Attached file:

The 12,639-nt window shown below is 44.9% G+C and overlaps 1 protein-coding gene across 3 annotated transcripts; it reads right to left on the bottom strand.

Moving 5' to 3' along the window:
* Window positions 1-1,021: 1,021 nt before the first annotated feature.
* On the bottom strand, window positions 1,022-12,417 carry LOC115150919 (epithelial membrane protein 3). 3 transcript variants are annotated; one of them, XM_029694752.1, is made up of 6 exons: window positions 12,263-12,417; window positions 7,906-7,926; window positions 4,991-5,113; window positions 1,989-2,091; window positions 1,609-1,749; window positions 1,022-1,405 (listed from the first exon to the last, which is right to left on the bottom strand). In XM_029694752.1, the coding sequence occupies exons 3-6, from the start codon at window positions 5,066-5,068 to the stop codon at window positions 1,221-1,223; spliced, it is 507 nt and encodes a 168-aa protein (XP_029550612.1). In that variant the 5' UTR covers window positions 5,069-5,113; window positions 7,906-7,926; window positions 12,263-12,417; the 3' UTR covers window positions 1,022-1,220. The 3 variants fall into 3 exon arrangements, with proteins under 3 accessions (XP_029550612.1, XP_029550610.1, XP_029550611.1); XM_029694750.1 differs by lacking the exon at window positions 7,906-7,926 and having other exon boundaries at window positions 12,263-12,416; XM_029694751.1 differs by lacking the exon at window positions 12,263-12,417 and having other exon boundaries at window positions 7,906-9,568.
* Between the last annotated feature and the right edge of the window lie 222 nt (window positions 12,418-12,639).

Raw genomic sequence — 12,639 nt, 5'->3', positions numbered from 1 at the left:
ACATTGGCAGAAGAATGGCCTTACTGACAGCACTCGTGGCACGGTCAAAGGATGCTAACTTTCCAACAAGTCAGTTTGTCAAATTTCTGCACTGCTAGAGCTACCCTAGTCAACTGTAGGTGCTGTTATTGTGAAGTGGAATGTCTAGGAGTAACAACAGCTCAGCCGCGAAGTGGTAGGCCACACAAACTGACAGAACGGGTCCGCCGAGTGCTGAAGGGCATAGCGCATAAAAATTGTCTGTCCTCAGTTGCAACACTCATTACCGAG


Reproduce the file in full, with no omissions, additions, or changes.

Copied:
The 12,639-nt window shown below is 44.9% G+C and overlaps 1 protein-coding gene across 3 annotated transcripts; it reads right to left on the bottom strand.

Moving 5' to 3' along the window:
* Window positions 1-1,021: 1,021 nt before the first annotated feature.
* On the bottom strand, window positions 1,022-12,417 carry LOC115150919 (epithelial membrane protein 3). 3 transcript variants are annotated; one of them, XM_029694752.1, is made up of 6 exons: window positions 12,263-12,417; window positions 7,906-7,926; window positions 4,991-5,113; window positions 1,989-2,091; window positions 1,609-1,749; window positions 1,022-1,405 (listed from the first exon to the last, which is right to left on the bottom strand). In XM_029694752.1, the coding sequence occupies exons 3-6, from the start codon at window positions 5,066-5,068 to the stop codon at window positions 1,221-1,223; spliced, it is 507 nt and encodes a 168-aa protein (XP_029550612.1). In that variant the 5' UTR covers window positions 5,069-5,113; window positions 7,906-7,926; window positions 12,263-12,417; the 3' UTR covers window positions 1,022-1,220. The 3 variants fall into 3 exon arrangements, with proteins under 3 accessions (XP_029550612.1, XP_029550610.1, XP_029550611.1); XM_029694750.1 differs by lacking the exon at window positions 7,906-7,926 and having other exon boundaries at window positions 12,263-12,416; XM_029694751.1 differs by lacking the exon at window positions 12,263-12,417 and having other exon boundaries at window positions 7,906-9,568.
* Between the last annotated feature and the right edge of the window lie 222 nt (window positions 12,418-12,639).

Raw genomic sequence — 12,639 nt, 5'->3', positions numbered from 1 at the left:
ACATTGGCAGAAGAATGGCCTTACTGACAGCACTCGTGGCACGGTCAAAGGATGCTAACTTTCCAACAAGTCAGTTTGTCAAATTTCTGCACTGCTAGAGCTACCCTAGTCAACTGTAGGTGCTGTTATTGTGAAGTGGAATGTCTAGGAGTAACAACAGCTCAGCCGCGAAGTGGTAGGCCACACAAACTGACAGAACGGGTCCGCCGAGTGCTGAAGGGCATAGCGCATAAAAATTGTCTGTCCTCAGTTGCAACACTCATTACCGAG